Putting good corporate governance in place
A recent workshop on corporate government (CG) in Dhaka brought to the fore the need for wide-ranging reforms for ensuring transparency, accountability and fairness in all corporate bodies – public and private. The discussants and participants in the workshop that was organised by the Institute of Chartered Accountants of Bangladesh (ICAB) and the International Finance Corporation (IFC), highlighted the need for proper harmoinisation of the CG guidelines in various relevant areas. Such areas, as noted by them, include the Companies Act 1994, the Bangladesh Securities and Exchange Commission (BSEC) rules, the Bank Company Act 1991 and the Bangladesh Bank (BB) circulars and guidelines. [EXPAND Read more]
Corporate governance is nothing but good governance in its true meaning. Its absence leads to distortions that finally defeat the very objectives for which a corporate body like a company is established. As Bangladesh lacks in proper corporate governance guidelines and their effective enforcement, scams like the Hallmark, the Destiny and the stock market collapse occurred recently. This was mainly because corporate governance was glaringly absent in these bodies, making a few powerful enough to go out of the way in deciding the fate of thousands of their clients. There was no accountability nor was there any transparency in the state of affairs in the Hallmark group, the Destiny as well as a good number of companies listed on the stock exchanges. The result was a joy-ride on public money worth billions of takas and that too, with impunity. Citing an example, a senior Bangladesh Bank official regretted at the workshop that many directors of financial institutions do not even know how their institutions are run. Financial institutions have multi-dimensional risks but directors on the boards are not properly aware of them, he said while calling for their proper orientation, knowledge and training.
Corporate governance is a mechanism through which boards of directors as well as management functionaries at different levels are able to direct, monitor and supervise the conduct and operations of a company and its management. It must ensure appropriate levels of authority, proper delegation of responsibilities, meticulous exercise of due diligence, compliance with the needs for accountability and providing effective stewardship, leadership, direction and control. All these are purported to delivering the goods properly, effectively and efficiently at the end of the day. It ensures a company’s growth and stability, balancing economic and social goals by aligning the interests of all stakeholders: employees, customers, suppliers, and communities. Then, the shareholders will get higher return on their investment and companies will enjoy more robust growth, having better access to capital and enjoy the right kind of resilience to meet any crisis, alongwith higher market capitalisation.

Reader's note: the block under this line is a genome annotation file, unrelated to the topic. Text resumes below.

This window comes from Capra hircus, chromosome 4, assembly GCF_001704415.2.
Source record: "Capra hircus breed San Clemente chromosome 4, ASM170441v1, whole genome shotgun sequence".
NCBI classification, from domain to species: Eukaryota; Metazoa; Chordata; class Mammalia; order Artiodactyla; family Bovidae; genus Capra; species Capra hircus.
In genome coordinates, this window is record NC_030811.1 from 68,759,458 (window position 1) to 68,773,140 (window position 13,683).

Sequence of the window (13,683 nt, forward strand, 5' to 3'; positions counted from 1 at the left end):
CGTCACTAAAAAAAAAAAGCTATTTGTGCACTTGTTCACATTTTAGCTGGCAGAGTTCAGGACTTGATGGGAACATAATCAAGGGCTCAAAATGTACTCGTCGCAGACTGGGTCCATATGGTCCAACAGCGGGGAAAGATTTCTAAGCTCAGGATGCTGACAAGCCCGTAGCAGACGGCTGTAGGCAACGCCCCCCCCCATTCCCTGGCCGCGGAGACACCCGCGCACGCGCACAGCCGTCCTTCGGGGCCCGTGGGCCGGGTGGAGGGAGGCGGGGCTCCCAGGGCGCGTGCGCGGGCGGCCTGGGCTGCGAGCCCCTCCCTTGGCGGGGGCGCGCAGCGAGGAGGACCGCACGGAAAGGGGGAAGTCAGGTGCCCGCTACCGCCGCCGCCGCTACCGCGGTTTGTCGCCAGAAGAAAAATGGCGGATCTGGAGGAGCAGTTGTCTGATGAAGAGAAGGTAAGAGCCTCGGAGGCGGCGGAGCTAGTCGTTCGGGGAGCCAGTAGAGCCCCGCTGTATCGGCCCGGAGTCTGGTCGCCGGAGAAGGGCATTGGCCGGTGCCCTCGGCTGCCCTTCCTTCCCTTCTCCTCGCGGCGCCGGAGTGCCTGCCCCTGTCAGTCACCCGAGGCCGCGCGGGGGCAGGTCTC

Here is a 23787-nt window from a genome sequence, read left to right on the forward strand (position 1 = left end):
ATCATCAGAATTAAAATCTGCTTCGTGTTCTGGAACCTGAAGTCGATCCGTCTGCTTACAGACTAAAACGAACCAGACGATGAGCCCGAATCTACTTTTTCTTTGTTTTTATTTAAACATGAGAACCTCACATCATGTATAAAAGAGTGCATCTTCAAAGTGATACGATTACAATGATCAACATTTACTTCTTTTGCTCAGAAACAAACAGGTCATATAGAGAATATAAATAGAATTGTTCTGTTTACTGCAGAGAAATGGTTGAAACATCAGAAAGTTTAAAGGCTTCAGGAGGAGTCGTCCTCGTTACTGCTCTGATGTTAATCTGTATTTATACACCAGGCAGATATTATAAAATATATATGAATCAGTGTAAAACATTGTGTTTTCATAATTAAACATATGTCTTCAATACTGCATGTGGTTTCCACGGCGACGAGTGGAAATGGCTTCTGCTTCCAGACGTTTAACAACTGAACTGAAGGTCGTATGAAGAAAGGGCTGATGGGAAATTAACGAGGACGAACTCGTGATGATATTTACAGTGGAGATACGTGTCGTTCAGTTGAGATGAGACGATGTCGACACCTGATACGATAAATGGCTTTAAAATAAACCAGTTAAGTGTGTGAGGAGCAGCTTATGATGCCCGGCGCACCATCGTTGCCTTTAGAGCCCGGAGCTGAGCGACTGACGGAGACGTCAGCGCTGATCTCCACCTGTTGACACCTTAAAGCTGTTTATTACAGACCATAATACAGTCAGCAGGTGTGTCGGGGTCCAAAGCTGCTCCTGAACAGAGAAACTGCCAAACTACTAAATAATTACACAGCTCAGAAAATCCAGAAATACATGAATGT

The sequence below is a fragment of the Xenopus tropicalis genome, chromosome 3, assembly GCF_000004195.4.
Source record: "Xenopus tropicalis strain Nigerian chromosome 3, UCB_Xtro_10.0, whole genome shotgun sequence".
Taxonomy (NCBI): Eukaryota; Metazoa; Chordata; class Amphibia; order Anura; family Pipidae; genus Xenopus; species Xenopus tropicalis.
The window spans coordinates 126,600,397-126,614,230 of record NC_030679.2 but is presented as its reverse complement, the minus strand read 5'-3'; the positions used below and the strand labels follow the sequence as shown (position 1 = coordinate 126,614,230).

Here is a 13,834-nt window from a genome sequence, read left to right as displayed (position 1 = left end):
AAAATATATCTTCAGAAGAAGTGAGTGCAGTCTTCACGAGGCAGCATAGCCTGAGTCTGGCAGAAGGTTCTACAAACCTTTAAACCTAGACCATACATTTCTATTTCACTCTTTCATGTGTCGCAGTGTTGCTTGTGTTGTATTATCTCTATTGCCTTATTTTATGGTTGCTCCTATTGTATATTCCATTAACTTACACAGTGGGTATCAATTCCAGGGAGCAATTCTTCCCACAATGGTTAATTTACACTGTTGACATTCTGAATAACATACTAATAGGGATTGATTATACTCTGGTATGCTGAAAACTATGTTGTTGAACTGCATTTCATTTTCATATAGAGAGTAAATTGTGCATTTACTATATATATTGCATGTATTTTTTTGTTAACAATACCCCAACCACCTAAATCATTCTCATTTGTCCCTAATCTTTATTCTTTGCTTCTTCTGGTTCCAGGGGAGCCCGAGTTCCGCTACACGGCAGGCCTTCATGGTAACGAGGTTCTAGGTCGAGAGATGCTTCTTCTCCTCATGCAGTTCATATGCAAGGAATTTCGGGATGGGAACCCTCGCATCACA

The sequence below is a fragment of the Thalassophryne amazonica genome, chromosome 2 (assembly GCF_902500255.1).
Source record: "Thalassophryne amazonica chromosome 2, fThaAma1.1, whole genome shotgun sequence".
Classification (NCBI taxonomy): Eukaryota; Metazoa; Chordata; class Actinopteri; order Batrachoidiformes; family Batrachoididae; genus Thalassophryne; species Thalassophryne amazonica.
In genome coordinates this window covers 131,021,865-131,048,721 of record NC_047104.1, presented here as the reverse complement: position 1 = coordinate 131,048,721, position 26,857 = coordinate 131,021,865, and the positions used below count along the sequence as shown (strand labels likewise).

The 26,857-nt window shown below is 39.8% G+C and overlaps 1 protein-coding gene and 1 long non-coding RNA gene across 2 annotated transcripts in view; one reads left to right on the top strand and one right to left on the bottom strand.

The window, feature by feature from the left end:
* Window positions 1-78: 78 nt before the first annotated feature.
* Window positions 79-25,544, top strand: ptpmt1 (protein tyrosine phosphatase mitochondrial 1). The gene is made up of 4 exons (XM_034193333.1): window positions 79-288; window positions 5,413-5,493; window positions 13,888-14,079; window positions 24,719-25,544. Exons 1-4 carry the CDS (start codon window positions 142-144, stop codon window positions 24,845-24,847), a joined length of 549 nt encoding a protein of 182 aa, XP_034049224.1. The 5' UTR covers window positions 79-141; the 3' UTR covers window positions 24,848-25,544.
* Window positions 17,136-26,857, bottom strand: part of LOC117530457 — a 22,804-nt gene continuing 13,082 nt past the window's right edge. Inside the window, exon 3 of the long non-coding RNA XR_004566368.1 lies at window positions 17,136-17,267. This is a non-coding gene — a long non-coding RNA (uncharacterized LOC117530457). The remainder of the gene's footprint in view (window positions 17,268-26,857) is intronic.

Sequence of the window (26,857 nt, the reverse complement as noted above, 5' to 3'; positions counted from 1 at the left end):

Good corporate governance is more about articulating what are recognised as standardised practices, whether proper practices are followed in the board room and also whether due diligence is exercised at the levels of management personnel, committees and sub-committees. Sustained long-term economic growth of Bangladesh can be fuelled mainly by more investments, employment generation and use of proper technology. Good corporate governance can help sustain this growth process. In this context, the point that good corporate governance requires a polity in which good governance is embedded and institutionalised, must, in no way, be missed. [/EXPAND]